Do you lack vitamin D?

Photo of clouds illustrates how avoiding vitamin D deficiency can improve your physical and mental health.

If you spend more time indoors and spend less time outdoors, your risk of becoming vitamin D deficient increases.

Research suggests that approximately one billion people worldwide are vitamin D deficient, which can have negative consequences for your health.

Sun exposure is the easiest way to stimulate vitamin D production in your body, making you particularly vulnerable if you do not spend enough time outdoors. To counteract this, you may need to supplement with vitamin D3.

Vitamin D is essential for systemic health, regulating cellular growth and gene expression, which is essential for cancer prevention, improving cell differentiation, and playing a crucial role in immunity, fertility, muscle strength, hormone balance, sexual health, energy, mood, and more.

Vitamin D deficiency

A vitamin D deficiency can have a severe impact on your physical and mental health.

Osteoporosis, poor immunity, depression, back pain, hypertension, diabetes, fibromyalgia, neurological disorders, such as multiple sclerosis, and poor outcomes across the board, including autoimmune conditions and Covid-19, are all linked to vitamin D deficiency.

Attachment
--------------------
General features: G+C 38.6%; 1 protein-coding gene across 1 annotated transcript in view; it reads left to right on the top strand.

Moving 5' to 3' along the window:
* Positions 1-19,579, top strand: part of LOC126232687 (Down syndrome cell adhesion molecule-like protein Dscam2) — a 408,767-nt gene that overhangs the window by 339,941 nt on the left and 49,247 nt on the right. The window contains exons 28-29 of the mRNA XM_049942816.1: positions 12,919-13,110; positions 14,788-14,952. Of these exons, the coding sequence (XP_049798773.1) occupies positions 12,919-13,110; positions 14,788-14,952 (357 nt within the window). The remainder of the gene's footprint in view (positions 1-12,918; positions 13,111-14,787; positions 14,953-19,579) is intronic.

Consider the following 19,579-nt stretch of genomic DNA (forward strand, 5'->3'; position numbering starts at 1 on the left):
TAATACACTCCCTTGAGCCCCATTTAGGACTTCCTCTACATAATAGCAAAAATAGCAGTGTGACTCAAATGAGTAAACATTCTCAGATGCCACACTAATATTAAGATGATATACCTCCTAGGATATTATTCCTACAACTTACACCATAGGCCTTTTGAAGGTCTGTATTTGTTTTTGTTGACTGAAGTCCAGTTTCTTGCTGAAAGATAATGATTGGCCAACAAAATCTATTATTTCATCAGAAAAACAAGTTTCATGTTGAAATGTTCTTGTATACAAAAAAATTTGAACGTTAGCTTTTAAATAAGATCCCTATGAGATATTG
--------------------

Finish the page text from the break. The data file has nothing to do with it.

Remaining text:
The only way to confirm if you are vitamin D deficient is to have a blood test via your general practitioner.

However, several signs and symptoms can indicate a deficiency, including chronic fatigue, poor sleep, frequent muscle pain and weakness, bone and joint pain, hair loss, a weak immune system, and mood disorders.

Low levels of vitamin D can contribute to seasonal affective disorder, feelings of overwhelm, sadness, anxiety, forgetfulness, and depression.

Vitamin D-rich foods

Consuming vitamin D-rich foods such as salmon, swordfish, tuna, fortified full-fat dairy, sardines, beef liver, cod liver oil, and egg yolks can also help.

However, eating these foods alone will not deliver adequate vitamin D levels, and if you are following a vegan diet, you may be at higher risk of deficiency.

While some plant-based foods such as mushrooms and fortified plant-based milk may contain vitamin D, they may not provide enough to meet daily requirements.

While supplements can be a key factor in preventing vitamin D deficiency, it is essential to note that recommendations vary by country.

The recommended daily allowance (RDA) of vitamin D for adults in the US and Canada is 600IU per day and 800IU for people over 70, while in the UK, the RDA is 400IU.

In Australia, the recommended daily allowance (RDA) of vitamin D for adults 19-50 years of age is 400-1000 IU per day, and for adults over 50 years, it is 800-2000 IU per day.

When choosing a supplement, always opt for vitamin D3 and look for products that are paired with vitamin K2, which helps optimize calcium metabolism.

Ensuring adequate vitamin D levels is crucial for your overall health and wellbeing.